The music of Wellington band Spines found me in the mid-90s. I was new to Wellington and buying records. I saw this record called The Moon and I bought it because of the cover. I bought it on a whim because I was intrigued by the image and I noticed that Ross Burge was the drummer. This Kiwi band had to be good – since Burge was, at that point, still a member of The Mutton Birds and he had played on many things I loved; his ta-ta tata drum fill opens For Today by the Netherworld Dancing Toys.
I loved the strange songs by Spines – I’d never heard songs like this. Great lyrics, weird structures but it still all made sense. This was music that spoke directly to me. These were some of the best-written songs I knew. And for a while there I felt like the only person that knew them.
I soon found Act Your Age, recorded just before The Moon and spotted one day, again, because of the cover. Jon McLeary, the writer of these songs and the singer of the words was also the painter of the album covers.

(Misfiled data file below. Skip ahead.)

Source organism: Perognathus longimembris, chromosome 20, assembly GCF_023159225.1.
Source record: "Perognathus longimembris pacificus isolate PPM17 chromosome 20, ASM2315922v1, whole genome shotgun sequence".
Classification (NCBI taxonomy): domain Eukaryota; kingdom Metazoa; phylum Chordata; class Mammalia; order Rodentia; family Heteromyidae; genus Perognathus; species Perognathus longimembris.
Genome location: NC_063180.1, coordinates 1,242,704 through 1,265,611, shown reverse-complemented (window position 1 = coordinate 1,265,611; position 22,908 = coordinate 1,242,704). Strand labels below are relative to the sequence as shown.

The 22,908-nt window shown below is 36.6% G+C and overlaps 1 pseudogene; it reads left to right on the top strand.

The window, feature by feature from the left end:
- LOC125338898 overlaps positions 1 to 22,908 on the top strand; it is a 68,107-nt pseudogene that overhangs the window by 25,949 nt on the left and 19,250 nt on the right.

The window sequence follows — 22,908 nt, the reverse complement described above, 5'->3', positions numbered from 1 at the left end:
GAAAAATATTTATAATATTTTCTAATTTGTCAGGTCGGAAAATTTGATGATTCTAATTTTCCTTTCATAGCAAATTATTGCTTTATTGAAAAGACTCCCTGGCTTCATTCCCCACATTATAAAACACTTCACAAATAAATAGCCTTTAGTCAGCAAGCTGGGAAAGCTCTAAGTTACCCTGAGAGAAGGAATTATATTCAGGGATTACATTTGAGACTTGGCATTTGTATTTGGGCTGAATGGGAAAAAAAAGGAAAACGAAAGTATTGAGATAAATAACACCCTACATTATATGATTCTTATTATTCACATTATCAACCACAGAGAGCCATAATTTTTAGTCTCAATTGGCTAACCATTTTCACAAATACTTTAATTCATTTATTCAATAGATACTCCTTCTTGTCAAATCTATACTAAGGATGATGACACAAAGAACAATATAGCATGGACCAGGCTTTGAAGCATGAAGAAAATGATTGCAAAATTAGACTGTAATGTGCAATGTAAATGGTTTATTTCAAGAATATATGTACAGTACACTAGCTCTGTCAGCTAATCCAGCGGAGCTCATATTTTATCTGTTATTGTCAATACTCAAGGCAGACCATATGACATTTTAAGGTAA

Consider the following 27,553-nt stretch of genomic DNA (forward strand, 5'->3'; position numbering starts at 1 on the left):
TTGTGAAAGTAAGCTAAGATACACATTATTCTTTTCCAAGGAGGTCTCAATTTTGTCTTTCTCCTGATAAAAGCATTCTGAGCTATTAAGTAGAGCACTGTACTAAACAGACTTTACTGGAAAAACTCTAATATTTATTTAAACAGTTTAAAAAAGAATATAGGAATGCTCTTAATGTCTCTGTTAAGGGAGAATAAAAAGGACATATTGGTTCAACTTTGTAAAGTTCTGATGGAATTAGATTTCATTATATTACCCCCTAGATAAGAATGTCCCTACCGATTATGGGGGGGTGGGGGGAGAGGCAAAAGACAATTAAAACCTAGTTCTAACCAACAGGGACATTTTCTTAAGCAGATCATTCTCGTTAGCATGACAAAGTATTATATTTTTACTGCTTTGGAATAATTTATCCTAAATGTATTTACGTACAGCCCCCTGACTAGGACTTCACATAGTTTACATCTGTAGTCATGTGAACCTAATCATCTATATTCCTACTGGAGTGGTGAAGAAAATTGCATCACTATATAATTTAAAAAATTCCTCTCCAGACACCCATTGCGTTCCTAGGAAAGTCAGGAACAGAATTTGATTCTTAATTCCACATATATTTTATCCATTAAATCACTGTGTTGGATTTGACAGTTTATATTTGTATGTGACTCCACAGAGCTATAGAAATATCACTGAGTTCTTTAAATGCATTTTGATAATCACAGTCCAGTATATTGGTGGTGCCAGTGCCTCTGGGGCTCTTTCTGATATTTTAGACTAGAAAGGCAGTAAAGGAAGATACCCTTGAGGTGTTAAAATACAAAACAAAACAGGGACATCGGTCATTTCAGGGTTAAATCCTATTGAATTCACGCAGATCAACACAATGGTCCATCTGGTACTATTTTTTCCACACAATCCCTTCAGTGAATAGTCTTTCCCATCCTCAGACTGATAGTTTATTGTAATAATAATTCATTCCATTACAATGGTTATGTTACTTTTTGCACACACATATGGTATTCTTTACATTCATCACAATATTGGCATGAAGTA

About 15 years after I first heard this music and formed a part of my identity around the love of songs by bands like Spines, I met Jon McLeary. I’ve told this story a few times. It’s a story that continues on to this day. I love this story. My friend Riki pointed to Jon in a bar one night. He said to me, “that guy is one of the best songwriters this country has ever produced. Do you know him? That’s Jon McLeary”.
This lightbulb went off. I almost shouted, “I DO KNOW HIM!” And then clarified that I didn’t know him at all, had never met him, but I knew his music. Riki then told me that he had been playing drums for the Spines and I was amazed to know they were still a thing. I met Jon that night, a brief chat – I don’t remember much. But it was pleasant and I was thrilled to meet him; he said he liked my writing. (You always remember those sorts of details). I told him I loved his work.
Over the next couple of years we would bump into each other in various places – and then particularly on Facebook (for the bad rap it sometimes gets and often deserves it’s also a most magical place for connections and reconnecting).